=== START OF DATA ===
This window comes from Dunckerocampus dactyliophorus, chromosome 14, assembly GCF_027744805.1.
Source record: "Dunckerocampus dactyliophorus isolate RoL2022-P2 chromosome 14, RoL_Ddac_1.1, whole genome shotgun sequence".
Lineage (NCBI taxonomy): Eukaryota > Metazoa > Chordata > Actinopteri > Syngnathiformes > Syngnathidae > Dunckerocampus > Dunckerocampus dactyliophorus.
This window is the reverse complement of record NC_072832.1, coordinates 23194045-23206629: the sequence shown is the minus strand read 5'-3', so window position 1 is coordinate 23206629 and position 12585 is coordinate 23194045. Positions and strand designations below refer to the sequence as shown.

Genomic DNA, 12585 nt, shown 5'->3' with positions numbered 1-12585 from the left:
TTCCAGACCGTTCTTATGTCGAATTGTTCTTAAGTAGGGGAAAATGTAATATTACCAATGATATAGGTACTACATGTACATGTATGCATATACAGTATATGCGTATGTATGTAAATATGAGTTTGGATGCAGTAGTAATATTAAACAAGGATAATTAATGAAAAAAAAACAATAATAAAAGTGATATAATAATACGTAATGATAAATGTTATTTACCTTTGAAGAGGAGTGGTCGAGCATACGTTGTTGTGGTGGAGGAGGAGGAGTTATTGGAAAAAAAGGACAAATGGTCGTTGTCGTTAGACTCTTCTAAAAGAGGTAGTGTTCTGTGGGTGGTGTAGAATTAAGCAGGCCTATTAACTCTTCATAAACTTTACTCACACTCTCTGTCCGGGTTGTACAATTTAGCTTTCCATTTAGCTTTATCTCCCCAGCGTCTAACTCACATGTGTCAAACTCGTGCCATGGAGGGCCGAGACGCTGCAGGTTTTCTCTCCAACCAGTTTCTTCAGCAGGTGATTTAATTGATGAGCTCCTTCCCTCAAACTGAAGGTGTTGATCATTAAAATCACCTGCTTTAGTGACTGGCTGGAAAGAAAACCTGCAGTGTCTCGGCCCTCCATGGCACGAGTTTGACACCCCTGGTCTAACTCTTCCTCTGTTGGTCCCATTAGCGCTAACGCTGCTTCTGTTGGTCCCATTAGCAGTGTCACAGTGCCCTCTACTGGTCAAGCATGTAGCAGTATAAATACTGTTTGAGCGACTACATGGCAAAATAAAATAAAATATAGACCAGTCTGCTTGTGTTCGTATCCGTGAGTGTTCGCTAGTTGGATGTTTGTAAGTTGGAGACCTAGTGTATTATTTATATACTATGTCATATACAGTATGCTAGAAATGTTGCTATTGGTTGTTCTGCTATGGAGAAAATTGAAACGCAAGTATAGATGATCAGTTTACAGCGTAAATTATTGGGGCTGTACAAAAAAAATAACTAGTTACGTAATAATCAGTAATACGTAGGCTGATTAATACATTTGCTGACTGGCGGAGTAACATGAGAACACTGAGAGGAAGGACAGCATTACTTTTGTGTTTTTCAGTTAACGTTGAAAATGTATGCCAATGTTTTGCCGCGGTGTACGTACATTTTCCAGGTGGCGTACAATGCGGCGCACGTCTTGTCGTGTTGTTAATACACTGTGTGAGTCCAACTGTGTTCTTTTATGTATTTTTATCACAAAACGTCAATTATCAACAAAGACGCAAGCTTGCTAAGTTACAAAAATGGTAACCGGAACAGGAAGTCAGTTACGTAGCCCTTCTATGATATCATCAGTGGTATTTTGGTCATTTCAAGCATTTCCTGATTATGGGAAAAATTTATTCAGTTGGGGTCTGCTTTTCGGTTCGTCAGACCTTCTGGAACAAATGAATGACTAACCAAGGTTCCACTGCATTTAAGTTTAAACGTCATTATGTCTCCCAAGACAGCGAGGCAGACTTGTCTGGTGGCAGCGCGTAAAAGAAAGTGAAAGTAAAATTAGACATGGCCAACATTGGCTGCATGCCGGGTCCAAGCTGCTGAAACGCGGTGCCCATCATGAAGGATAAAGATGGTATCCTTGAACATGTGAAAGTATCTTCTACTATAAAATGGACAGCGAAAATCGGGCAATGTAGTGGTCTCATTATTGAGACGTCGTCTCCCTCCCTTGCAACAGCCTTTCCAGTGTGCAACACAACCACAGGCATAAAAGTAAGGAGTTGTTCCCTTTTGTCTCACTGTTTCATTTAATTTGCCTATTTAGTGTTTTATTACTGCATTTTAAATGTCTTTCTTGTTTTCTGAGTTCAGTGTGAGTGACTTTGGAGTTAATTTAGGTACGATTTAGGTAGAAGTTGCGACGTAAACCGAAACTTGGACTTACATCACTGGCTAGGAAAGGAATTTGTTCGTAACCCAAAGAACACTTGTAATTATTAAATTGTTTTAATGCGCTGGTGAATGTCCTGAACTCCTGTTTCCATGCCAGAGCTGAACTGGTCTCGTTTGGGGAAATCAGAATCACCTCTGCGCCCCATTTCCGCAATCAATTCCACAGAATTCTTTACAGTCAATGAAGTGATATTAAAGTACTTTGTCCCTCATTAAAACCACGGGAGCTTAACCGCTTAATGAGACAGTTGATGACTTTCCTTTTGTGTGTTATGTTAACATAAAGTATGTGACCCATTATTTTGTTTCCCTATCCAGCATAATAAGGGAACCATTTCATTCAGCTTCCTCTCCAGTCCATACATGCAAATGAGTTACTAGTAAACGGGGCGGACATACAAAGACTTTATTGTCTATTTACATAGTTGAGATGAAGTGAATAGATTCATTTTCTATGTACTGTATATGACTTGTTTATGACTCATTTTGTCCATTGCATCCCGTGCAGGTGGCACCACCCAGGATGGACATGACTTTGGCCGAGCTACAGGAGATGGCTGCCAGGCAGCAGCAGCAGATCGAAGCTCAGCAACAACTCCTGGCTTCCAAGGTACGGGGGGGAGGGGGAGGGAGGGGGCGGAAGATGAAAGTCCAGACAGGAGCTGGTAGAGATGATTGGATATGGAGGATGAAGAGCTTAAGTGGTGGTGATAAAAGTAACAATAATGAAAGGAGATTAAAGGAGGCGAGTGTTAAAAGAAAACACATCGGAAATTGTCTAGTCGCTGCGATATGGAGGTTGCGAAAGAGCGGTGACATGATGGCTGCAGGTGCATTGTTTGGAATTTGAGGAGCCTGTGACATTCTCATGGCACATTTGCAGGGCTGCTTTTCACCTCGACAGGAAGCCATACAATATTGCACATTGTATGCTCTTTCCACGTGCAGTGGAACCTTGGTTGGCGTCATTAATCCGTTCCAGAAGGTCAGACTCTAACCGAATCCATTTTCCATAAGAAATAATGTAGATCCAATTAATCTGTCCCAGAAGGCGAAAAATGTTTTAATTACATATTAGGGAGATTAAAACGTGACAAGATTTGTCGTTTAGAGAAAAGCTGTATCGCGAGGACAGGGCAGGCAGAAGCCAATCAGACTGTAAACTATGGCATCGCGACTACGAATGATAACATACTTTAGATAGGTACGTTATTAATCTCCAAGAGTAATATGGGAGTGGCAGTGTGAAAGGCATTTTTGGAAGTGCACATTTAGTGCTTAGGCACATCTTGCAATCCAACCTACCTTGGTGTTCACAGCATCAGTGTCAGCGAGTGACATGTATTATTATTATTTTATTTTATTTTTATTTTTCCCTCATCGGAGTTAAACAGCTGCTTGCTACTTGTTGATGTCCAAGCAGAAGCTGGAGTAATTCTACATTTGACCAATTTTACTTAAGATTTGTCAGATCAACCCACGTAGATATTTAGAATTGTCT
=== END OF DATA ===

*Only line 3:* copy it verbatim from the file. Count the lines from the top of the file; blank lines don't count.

Lineage (NCBI taxonomy): Eukaryota > Metazoa > Chordata > Actinopteri > Syngnathiformes > Syngnathidae > Dunckerocampus > Dunckerocampus dactyliophorus.